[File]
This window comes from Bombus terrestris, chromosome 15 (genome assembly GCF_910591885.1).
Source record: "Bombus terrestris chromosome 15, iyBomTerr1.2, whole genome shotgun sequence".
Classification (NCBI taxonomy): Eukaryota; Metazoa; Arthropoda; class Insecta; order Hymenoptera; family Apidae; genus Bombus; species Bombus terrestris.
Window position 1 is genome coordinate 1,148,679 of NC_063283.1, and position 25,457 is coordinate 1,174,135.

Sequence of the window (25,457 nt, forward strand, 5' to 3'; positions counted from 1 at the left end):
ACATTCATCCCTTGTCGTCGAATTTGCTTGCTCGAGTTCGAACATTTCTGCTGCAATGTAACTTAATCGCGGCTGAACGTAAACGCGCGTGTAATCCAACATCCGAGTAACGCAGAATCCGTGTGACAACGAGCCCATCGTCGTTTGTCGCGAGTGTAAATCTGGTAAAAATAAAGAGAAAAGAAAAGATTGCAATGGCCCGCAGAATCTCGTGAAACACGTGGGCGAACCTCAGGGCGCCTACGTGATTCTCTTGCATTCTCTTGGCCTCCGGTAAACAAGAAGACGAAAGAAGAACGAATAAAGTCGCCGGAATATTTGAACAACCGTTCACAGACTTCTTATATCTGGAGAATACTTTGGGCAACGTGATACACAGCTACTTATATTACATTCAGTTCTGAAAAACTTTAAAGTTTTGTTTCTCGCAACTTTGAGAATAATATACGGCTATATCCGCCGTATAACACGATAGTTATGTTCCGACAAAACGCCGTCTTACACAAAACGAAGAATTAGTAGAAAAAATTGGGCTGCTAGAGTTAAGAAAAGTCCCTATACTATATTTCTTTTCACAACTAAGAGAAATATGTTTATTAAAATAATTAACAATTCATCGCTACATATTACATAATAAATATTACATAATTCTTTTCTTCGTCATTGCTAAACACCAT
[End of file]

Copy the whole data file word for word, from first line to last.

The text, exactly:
This window comes from Bombus terrestris, chromosome 15 (genome assembly GCF_910591885.1).
Source record: "Bombus terrestris chromosome 15, iyBomTerr1.2, whole genome shotgun sequence".
Classification (NCBI taxonomy): Eukaryota; Metazoa; Arthropoda; class Insecta; order Hymenoptera; family Apidae; genus Bombus; species Bombus terrestris.
Window position 1 is genome coordinate 1,148,679 of NC_063283.1, and position 25,457 is coordinate 1,174,135.

Sequence of the window (25,457 nt, forward strand, 5' to 3'; positions counted from 1 at the left end):
ACATTCATCCCTTGTCGTCGAATTTGCTTGCTCGAGTTCGAACATTTCTGCTGCAATGTAACTTAATCGCGGCTGAACGTAAACGCGCGTGTAATCCAACATCCGAGTAACGCAGAATCCGTGTGACAACGAGCCCATCGTCGTTTGTCGCGAGTGTAAATCTGGTAAAAATAAAGAGAAAAGAAAAGATTGCAATGGCCCGCAGAATCTCGTGAAACACGTGGGCGAACCTCAGGGCGCCTACGTGATTCTCTTGCATTCTCTTGGCCTCCGGTAAACAAGAAGACGAAAGAAGAACGAATAAAGTCGCCGGAATATTTGAACAACCGTTCACAGACTTCTTATATCTGGAGAATACTTTGGGCAACGTGATACACAGCTACTTATATTACATTCAGTTCTGAAAAACTTTAAAGTTTTGTTTCTCGCAACTTTGAGAATAATATACGGCTATATCCGCCGTATAACACGATAGTTATGTTCCGACAAAACGCCGTCTTACACAAAACGAAGAATTAGTAGAAAAAATTGGGCTGCTAGAGTTAAGAAAAGTCCCTATACTATATTTCTTTTCACAACTAAGAGAAATATGTTTATTAAAATAATTAACAATTCATCGCTACATATTACATAATAAATATTACATAATTCTTTTCTTCGTCATTGCTAAACACCAT